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Privately owned daily newspapers returned today to Myanmar's news stands, where they haven't been seen since 1964.
YANGON, Myanmar — Privately owned daily newspapers have returned to Myanmar's news stands after an absence of almost 50 years.
Four new dailies — The Voice, The Golden Fresh Land, The Union and The Standard Time — went on sale Monday morning, becoming the first papers since 1964 not controlled by the state. Twelve more are due to follow.
"We've been waiting half a century for this day," Golden Fresh Land's editor Khin Maung Lay told Irrawaddy Magazine.
All 80,000 copies of his paper's inital print run had sold out by late morning, he said, which shows "how much people long for private daily newspapers. This morning, I was in tears seeing this."
Myanmar's once vibrant, multilingual press was effectively shut down by the junta that seized power in 1962, with newspapers either forced to close or put under state control by 1964.
Myanmar's reliance on printed news recalls the Western world's pre-Internet era, when citizens watched dramatic events unfold through hand-delivered papers. Some major outlets, such as Eleven Media, had already been skirting a government ban on private dailies by updating their Web sites frequently.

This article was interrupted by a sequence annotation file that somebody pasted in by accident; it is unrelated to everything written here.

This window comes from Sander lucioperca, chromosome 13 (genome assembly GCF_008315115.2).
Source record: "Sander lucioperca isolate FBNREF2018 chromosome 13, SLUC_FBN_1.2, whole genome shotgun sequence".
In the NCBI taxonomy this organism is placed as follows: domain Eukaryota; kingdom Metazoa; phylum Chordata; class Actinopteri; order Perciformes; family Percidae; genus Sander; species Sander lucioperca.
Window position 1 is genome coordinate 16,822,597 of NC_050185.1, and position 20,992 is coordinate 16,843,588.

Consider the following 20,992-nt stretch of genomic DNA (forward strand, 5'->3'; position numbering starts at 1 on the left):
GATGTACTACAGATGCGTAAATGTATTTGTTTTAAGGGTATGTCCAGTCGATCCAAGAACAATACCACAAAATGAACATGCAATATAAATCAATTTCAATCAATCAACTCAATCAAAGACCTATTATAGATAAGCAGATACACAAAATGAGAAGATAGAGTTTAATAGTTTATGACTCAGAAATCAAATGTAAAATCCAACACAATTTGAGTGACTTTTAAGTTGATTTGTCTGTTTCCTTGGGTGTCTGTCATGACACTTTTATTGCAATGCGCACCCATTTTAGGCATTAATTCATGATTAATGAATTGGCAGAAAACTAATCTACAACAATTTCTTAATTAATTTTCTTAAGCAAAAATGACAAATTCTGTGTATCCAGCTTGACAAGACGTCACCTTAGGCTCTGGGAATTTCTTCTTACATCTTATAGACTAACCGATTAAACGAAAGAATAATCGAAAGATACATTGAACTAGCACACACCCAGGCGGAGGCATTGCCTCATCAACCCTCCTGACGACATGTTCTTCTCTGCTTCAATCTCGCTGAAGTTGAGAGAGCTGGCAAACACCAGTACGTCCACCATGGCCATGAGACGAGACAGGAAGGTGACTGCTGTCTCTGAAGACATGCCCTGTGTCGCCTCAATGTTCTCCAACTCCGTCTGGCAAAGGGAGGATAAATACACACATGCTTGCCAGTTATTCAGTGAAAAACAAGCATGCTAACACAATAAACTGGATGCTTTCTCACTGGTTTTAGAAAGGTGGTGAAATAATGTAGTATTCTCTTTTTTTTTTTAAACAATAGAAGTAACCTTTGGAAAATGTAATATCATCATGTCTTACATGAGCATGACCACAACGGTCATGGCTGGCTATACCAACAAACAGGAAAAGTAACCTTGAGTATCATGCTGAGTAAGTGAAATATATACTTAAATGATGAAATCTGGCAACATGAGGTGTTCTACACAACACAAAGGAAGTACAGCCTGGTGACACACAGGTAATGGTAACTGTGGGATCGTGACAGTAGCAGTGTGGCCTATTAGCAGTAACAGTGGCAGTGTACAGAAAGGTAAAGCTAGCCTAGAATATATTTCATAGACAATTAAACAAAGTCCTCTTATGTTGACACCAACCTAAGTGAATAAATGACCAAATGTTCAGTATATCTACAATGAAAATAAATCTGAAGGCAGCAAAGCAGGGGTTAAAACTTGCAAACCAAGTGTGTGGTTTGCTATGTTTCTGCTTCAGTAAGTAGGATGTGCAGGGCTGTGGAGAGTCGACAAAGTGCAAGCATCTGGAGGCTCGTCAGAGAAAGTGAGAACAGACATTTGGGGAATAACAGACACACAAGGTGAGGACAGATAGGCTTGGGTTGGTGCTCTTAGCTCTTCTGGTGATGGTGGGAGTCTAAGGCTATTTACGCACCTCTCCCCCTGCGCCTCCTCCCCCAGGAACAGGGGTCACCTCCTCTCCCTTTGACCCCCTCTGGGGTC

But Internet penetration in long-cloistered Myanmar is as low as 1 percent and home internet connections are an urban luxury. Myanmar remains one of Southeast Asia's poorest nations and the new wave of daily papers must cater to local budgets. Most are expected to cost less than 25 cents per issue.
Among the papers now permitted to go daily is D-Wave, published by the political camp of parliamentarian Aung San Suu Kyi, an icon of dissidence whose image was until recent years forbidden from the media. She now appears on journal covers every week.
Myanmar's journalists are obligated to keep pushing for more liberties from the government, said Win Tin, an advisor to D-Wave and elder statesman from Suu Kyi's National League for Democracy. Though seemingly at odds, he said, the government and the press rely on one another to function.
"It all depends on the current government in power. They still try to control things too much," Win Tin said at a late March event attended by GlobalPost. "We still don't know the government's full intention when it comes to freedom of the press."
More from GlobalPost: How real are Myanmar's new press freedoms?
As part of the current government's reforms, censorship was officially scrapped in August and, in December, it was announced that licenses for private daily papers would be granted from April 1.
The change was hailed as a victory for democracy — though other recent developments have highlighted the precarity of Myanmar's press freedom.
Last month the government proposed replacing the junta-era media law with new legislation that would continue to restrict reporting, including banning journalists from covering clashes between ethnic groups and producing articles that supposedly violate the constitution. The Information Ministry said the rules were needed to rein in "poisonous" publications.
The draft law is due go before parliament when it next convenes, from June.